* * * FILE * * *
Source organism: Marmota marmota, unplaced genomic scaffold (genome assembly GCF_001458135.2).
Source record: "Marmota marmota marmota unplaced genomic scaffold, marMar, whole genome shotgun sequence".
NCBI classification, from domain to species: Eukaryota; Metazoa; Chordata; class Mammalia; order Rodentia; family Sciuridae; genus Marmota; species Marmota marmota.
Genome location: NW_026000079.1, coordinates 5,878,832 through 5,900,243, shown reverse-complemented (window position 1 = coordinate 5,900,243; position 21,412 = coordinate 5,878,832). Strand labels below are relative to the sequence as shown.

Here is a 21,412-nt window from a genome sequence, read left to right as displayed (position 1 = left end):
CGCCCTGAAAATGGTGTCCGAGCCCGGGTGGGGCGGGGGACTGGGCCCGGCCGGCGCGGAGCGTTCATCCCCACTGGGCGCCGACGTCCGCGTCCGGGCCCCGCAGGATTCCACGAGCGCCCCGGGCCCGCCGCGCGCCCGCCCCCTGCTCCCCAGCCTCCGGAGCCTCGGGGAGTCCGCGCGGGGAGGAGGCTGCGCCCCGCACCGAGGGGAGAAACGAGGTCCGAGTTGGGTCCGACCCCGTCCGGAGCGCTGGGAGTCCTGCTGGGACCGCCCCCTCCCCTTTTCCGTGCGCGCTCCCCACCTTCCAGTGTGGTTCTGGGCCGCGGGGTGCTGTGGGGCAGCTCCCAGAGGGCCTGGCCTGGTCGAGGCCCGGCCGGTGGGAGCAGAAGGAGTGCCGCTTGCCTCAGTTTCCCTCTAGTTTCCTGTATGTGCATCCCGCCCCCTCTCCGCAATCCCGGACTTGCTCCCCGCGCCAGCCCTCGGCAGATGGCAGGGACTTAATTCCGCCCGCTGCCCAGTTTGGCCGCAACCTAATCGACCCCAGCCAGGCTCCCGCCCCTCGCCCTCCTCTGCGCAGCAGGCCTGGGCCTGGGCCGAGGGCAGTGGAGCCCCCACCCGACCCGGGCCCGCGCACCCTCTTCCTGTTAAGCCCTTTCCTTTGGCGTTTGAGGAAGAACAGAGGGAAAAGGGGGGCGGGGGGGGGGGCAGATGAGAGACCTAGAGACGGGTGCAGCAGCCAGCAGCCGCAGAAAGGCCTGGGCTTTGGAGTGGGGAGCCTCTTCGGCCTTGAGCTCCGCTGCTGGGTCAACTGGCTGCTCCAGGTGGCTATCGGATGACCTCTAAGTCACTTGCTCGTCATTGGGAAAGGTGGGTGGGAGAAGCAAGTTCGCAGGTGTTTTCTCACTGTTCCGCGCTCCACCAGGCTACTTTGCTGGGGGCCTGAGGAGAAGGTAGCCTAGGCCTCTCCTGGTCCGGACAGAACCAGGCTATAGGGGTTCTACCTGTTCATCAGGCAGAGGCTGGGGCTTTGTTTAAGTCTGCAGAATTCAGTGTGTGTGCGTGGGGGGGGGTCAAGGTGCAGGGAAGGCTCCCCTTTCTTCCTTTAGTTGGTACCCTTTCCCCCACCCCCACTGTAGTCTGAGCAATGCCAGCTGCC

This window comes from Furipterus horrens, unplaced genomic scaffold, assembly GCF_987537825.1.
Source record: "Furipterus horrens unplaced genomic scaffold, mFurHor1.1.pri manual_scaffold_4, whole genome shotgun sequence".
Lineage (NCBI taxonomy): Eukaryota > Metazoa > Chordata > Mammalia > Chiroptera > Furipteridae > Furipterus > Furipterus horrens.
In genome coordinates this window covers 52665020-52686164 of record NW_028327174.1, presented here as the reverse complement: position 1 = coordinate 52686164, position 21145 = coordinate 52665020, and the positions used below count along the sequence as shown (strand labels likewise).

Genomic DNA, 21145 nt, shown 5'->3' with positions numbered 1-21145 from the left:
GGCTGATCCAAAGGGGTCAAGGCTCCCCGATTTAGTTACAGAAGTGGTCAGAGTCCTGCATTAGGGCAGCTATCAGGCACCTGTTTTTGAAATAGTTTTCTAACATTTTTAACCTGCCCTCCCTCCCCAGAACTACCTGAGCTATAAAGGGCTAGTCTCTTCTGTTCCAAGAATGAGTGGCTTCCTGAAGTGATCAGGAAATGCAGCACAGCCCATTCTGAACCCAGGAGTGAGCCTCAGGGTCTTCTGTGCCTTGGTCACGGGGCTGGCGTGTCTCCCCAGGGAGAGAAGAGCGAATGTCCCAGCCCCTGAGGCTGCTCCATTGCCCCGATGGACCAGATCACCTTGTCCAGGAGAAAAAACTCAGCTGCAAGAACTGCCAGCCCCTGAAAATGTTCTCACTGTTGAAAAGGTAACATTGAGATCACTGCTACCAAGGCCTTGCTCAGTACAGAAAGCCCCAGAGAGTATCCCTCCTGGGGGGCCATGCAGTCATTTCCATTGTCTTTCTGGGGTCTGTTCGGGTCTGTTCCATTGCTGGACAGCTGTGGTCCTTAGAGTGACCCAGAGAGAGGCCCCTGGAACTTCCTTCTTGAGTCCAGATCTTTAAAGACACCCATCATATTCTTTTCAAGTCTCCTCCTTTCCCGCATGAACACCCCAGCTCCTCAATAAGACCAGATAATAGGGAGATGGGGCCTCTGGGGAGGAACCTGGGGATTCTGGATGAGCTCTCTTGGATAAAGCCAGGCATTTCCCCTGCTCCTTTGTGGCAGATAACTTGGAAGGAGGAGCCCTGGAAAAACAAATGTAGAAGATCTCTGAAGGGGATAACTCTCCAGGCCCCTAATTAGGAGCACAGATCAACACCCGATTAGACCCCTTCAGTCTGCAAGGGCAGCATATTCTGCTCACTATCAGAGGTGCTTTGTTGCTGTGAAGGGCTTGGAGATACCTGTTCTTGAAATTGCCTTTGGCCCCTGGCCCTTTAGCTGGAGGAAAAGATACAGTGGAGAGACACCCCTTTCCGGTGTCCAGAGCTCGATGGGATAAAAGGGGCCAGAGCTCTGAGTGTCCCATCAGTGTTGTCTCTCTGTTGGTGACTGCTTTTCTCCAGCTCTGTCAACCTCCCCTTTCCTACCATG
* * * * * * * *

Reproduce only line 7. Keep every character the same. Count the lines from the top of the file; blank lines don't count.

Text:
This window comes from Furipterus horrens, unplaced genomic scaffold, assembly GCF_987537825.1.